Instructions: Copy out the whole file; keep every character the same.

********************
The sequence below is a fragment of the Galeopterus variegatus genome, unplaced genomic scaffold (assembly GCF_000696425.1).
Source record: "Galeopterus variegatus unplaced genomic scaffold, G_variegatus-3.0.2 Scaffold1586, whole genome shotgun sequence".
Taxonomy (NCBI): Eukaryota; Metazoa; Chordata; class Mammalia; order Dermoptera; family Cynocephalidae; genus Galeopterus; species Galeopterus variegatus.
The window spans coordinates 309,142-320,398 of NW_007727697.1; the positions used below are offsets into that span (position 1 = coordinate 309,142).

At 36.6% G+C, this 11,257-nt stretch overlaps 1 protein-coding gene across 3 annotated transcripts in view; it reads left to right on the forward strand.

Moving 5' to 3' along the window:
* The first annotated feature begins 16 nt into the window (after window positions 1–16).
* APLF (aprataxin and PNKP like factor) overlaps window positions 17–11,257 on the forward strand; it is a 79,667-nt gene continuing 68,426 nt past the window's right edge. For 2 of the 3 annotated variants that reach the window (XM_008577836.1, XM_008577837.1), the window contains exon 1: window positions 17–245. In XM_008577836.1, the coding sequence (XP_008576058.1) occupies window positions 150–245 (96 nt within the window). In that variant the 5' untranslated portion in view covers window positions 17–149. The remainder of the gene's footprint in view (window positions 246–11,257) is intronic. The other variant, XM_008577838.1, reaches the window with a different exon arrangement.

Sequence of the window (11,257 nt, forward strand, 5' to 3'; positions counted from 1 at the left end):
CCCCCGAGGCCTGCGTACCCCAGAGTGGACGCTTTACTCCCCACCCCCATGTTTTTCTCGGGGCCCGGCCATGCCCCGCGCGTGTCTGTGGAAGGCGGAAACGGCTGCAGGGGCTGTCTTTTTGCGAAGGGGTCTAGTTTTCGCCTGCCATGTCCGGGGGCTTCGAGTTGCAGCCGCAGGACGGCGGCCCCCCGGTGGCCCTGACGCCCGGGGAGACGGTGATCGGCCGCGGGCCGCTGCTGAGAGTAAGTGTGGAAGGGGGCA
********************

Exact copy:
The sequence below is a fragment of the Galeopterus variegatus genome, unplaced genomic scaffold (assembly GCF_000696425.1).
Source record: "Galeopterus variegatus unplaced genomic scaffold, G_variegatus-3.0.2 Scaffold1586, whole genome shotgun sequence".
Taxonomy (NCBI): Eukaryota; Metazoa; Chordata; class Mammalia; order Dermoptera; family Cynocephalidae; genus Galeopterus; species Galeopterus variegatus.
The window spans coordinates 309,142-320,398 of NW_007727697.1; the positions used below are offsets into that span (position 1 = coordinate 309,142).

At 36.6% G+C, this 11,257-nt stretch overlaps 1 protein-coding gene across 3 annotated transcripts in view; it reads left to right on the forward strand.

Moving 5' to 3' along the window:
* The first annotated feature begins 16 nt into the window (after window positions 1–16).
* APLF (aprataxin and PNKP like factor) overlaps window positions 17–11,257 on the forward strand; it is a 79,667-nt gene continuing 68,426 nt past the window's right edge. For 2 of the 3 annotated variants that reach the window (XM_008577836.1, XM_008577837.1), the window contains exon 1: window positions 17–245. In XM_008577836.1, the coding sequence (XP_008576058.1) occupies window positions 150–245 (96 nt within the window). In that variant the 5' untranslated portion in view covers window positions 17–149. The remainder of the gene's footprint in view (window positions 246–11,257) is intronic. The other variant, XM_008577838.1, reaches the window with a different exon arrangement.

Sequence of the window (11,257 nt, forward strand, 5' to 3'; positions counted from 1 at the left end):
CCCCCGAGGCCTGCGTACCCCAGAGTGGACGCTTTACTCCCCACCCCCATGTTTTTCTCGGGGCCCGGCCATGCCCCGCGCGTGTCTGTGGAAGGCGGAAACGGCTGCAGGGGCTGTCTTTTTGCGAAGGGGTCTAGTTTTCGCCTGCCATGTCCGGGGGCTTCGAGTTGCAGCCGCAGGACGGCGGCCCCCCGGTGGCCCTGACGCCCGGGGAGACGGTGATCGGCCGCGGGCCGCTGCTGAGAGTAAGTGTGGAAGGGGGCA